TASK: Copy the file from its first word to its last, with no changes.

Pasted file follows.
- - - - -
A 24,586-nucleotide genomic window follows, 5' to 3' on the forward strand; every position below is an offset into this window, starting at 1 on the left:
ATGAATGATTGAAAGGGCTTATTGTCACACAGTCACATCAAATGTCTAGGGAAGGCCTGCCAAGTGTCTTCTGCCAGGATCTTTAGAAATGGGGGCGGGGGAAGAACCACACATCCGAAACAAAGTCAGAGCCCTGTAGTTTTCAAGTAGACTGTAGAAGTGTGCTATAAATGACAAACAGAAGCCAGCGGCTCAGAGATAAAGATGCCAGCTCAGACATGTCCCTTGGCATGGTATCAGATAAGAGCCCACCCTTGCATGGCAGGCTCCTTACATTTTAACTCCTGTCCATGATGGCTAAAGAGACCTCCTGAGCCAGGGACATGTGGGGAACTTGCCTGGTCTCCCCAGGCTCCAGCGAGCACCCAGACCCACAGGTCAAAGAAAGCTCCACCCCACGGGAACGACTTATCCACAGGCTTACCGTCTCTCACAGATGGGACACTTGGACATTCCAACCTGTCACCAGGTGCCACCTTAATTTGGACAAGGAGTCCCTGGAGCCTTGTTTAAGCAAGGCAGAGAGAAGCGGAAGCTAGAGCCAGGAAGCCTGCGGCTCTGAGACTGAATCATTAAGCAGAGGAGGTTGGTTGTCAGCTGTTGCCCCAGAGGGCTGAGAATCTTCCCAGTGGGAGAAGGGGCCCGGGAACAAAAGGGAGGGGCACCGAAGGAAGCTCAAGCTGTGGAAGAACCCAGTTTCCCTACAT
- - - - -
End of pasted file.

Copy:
A 24,586-nucleotide genomic window follows, 5' to 3' on the forward strand; every position below is an offset into this window, starting at 1 on the left:
ATGAATGATTGAAAGGGCTTATTGTCACACAGTCACATCAAATGTCTAGGGAAGGCCTGCCAAGTGTCTTCTGCCAGGATCTTTAGAAATGGGGGCGGGGGAAGAACCACACATCCGAAACAAAGTCAGAGCCCTGTAGTTTTCAAGTAGACTGTAGAAGTGTGCTATAAATGACAAACAGAAGCCAGCGGCTCAGAGATAAAGATGCCAGCTCAGACATGTCCCTTGGCATGGTATCAGATAAGAGCCCACCCTTGCATGGCAGGCTCCTTACATTTTAACTCCTGTCCATGATGGCTAAAGAGACCTCCTGAGCCAGGGACATGTGGGGAACTTGCCTGGTCTCCCCAGGCTCCAGCGAGCACCCAGACCCACAGGTCAAAGAAAGCTCCACCCCACGGGAACGACTTATCCACAGGCTTACCGTCTCTCACAGATGGGACACTTGGACATTCCAACCTGTCACCAGGTGCCACCTTAATTTGGACAAGGAGTCCCTGGAGCCTTGTTTAAGCAAGGCAGAGAGAAGCGGAAGCTAGAGCCAGGAAGCCTGCGGCTCTGAGACTGAATCATTAAGCAGAGGAGGTTGGTTGTCAGCTGTTGCCCCAGAGGGCTGAGAATCTTCCCAGTGGGAGAAGGGGCCCGGGAACAAAAGGGAGGGGCACCGAAGGAAGCTCAAGCTGTGGAAGAACCCAGTTTCCCTACAT